Suitable assays include immunological methods, such as immunoassay, enzyme linked immunosorbent assays (ELISAs), chemiluminescent assays, and rapid immunochromographic assays. Any method now known or further developed may be used for measuring antigenic TB polypeptides.

Reactive antibodies may be used with any of the TB antigen polypeptides, namely, SEQ ID Nos: 2, 4, 6, 8, 10, 12, 14, 16, 18, 20, 22, 24, 26,28, 30 , 32, 34, 36, 38, 40, 42, 44, 46, 48 or a combination thereof or portions thereof. In a preferred embodiment, the antibodies specifically bind to TB antigenic polypeptides or a part thereof. The antibodies may be polyclonal or monoclonal and the term antibody is intended to encompass polyclonal and monoclonal antibodies and functional fragments thereof. The terms polyclonal and monoclonal refer to the degree of homogeneity of an antibody preparation and are not intended to be limited to particular methods of production.

In several of the preferred embodiments, immunological techniques detect the presence, absence of levels of TB antigenic polypeptides described herein by an anti-TB antibody (i.e. one or more antibodies). The term "anti-TB antibody" includes monoclonal / or polyclonal antibodies and mixtures or cocktails thereof and refers to polypeptide specific antibodies having a sequence set forth in SEQ ID Nos: 2, 4, 6,8, 10, 12, 14, 16 , 18, 20, 22, 24, 26, 28, 30, 32, 34, 36,38, 40, 42, 44, 46, 48 or a combination thereof or parts thereof. Anti-TB antibodies may be raised against appropriate immunogenic agents, such as the isolated and / or recombinant TB antigen polypeptides described herein, analogs or part thereof (including synthetic molecules such as peptide synthetics). In one embodiment, the antibodies are raised against isolated and / or recombinant TB antigen polypeptides described herein or a portion thereof (e.g., a peptide) or against a host cell expressing the recombinant TB antigen polypeptides.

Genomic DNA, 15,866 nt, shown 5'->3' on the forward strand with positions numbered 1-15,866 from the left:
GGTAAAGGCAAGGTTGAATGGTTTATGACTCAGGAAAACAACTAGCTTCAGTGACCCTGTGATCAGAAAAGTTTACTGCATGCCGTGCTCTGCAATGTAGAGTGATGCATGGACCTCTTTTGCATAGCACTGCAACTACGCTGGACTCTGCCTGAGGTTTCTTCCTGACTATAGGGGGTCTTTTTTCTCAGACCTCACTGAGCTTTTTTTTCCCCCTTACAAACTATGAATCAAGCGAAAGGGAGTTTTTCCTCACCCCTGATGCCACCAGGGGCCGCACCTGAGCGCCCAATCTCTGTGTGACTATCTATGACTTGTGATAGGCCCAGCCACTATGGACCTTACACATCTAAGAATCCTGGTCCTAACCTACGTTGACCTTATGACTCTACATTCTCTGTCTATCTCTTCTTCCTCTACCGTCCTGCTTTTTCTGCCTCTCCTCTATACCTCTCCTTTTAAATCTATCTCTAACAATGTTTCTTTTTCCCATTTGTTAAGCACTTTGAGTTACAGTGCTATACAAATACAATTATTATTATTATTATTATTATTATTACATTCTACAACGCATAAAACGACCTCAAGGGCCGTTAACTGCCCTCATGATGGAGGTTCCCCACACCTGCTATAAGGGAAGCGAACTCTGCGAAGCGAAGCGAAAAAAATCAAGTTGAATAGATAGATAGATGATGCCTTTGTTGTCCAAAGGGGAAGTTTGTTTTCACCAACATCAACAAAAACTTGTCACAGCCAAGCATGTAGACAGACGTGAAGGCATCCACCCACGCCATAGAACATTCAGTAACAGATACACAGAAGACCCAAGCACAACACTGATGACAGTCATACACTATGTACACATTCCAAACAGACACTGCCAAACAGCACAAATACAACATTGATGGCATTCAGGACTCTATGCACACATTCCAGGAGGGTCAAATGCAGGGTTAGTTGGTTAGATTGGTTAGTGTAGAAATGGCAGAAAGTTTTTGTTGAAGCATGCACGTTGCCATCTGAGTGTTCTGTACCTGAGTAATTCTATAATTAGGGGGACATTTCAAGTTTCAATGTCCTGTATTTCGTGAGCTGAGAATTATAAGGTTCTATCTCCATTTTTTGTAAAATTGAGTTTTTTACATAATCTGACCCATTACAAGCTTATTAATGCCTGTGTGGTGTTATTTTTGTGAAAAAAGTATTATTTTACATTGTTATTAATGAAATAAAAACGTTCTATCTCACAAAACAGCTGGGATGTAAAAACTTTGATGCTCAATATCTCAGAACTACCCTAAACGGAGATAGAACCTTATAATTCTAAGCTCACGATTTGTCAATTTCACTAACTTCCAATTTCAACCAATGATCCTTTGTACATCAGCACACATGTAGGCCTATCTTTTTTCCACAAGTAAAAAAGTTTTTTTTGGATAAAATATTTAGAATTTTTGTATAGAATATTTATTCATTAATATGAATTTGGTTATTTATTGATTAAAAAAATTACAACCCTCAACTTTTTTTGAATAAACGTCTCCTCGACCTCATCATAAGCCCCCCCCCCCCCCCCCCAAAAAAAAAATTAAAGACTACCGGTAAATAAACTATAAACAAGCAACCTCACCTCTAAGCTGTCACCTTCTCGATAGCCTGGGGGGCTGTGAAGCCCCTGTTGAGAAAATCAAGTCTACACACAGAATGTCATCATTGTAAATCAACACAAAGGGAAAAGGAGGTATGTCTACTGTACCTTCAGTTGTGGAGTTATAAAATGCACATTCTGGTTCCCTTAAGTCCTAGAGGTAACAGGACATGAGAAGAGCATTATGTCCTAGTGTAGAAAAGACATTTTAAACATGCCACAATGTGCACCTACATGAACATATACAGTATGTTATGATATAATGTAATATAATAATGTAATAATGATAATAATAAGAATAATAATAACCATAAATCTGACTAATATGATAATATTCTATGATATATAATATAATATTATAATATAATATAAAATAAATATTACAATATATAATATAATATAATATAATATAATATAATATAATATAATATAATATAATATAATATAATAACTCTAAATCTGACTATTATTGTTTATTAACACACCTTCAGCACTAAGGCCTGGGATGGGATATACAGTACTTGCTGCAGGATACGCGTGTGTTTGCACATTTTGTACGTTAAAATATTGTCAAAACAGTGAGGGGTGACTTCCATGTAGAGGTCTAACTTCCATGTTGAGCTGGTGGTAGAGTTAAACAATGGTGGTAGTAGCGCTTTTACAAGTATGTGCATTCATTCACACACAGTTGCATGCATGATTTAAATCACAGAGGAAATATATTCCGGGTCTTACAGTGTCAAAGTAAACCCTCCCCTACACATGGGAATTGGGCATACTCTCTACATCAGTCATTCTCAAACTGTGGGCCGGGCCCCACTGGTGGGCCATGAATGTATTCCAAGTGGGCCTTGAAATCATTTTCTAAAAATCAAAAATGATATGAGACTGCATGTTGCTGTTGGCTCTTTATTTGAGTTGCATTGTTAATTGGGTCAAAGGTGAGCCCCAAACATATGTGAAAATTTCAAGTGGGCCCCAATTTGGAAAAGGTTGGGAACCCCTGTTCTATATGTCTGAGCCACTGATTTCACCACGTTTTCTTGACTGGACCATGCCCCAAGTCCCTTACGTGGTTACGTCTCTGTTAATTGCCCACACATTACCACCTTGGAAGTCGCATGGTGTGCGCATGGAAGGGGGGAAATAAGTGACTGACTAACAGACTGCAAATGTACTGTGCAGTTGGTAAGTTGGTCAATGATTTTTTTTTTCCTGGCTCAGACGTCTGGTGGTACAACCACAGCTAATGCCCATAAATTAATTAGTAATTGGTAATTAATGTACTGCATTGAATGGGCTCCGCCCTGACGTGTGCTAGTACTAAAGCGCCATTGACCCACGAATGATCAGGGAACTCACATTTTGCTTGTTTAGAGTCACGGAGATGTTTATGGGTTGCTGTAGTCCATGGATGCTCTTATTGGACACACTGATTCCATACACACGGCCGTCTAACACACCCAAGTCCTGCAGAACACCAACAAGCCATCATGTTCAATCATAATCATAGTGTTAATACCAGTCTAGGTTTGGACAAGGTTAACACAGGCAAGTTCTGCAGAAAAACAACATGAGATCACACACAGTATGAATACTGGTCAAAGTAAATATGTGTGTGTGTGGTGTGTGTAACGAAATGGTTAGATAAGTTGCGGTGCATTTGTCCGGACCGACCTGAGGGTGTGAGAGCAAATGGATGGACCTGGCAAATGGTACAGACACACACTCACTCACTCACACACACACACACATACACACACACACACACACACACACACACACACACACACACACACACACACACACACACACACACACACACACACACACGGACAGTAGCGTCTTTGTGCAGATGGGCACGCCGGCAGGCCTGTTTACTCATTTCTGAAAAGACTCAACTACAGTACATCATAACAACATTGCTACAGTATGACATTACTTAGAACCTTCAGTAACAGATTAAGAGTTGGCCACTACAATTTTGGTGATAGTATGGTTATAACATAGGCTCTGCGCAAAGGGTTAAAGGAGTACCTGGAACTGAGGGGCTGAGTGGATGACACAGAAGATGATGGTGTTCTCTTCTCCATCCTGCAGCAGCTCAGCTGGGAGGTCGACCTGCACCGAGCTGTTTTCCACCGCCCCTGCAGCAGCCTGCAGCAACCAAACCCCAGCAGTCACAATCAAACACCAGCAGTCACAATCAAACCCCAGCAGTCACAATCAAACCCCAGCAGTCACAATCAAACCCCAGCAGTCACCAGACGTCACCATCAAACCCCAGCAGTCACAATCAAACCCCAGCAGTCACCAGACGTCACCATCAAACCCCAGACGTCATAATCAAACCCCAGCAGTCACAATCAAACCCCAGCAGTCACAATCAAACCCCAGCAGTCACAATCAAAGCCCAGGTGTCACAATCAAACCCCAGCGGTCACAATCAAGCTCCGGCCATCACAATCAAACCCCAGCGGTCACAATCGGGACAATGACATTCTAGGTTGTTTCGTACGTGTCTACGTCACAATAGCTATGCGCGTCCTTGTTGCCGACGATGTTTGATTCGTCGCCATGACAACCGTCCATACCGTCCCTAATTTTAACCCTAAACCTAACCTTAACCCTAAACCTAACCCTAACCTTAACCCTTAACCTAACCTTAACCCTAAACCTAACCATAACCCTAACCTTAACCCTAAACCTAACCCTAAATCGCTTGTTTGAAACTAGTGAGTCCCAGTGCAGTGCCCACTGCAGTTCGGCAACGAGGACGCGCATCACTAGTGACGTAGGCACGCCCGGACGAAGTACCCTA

In addition, cells expressing the TB antigen recombinant polypeptides described herein, such as transfected cells, may be used as immunoagene agents or in a selection for a receptor-binding antibody.

Any suitable technique can prepare the immunizing antigen and produce polyclonal or monoclonal antibodies. The art contains a variety of these methods (see, for example, Kohler et al., Nature, 256: 495-497 (1975) and Eur. J. Immunol. 6: 511-519 (1976); Milstein et al., Nature 266: 550 -552 (1977); Koprowski et al., US Patent No. 4,172,124; Harlow, E. and D. Lane, 1988, Antibodies: A Laboratory Manual, (Cold Spring Harbor Laboratory: Cold Spring Harbor, NY); Current Protocols In Molecular Biology, Vol. 2 (Supplement 27, Summer 94), Ausubel, FM et al., Eds., (John Wiley & Sons: New York, NY), Chapter 11, (1991)). Generally, fusion of a suitable immortal lineage or myeloma, such as SP2 / 0, with antibody producing cells can produce a hybridoma. Animals immunized with the antigen of interest provide the antibody-producing cell, preferably spleen or lymph node cells. Selective culture conditions isolate antibody-producing hybridoma cells while limiting dilution techniques produce them. Researchers may use suitable assays such as ELISA to select antibody producing cells with the desired specificity.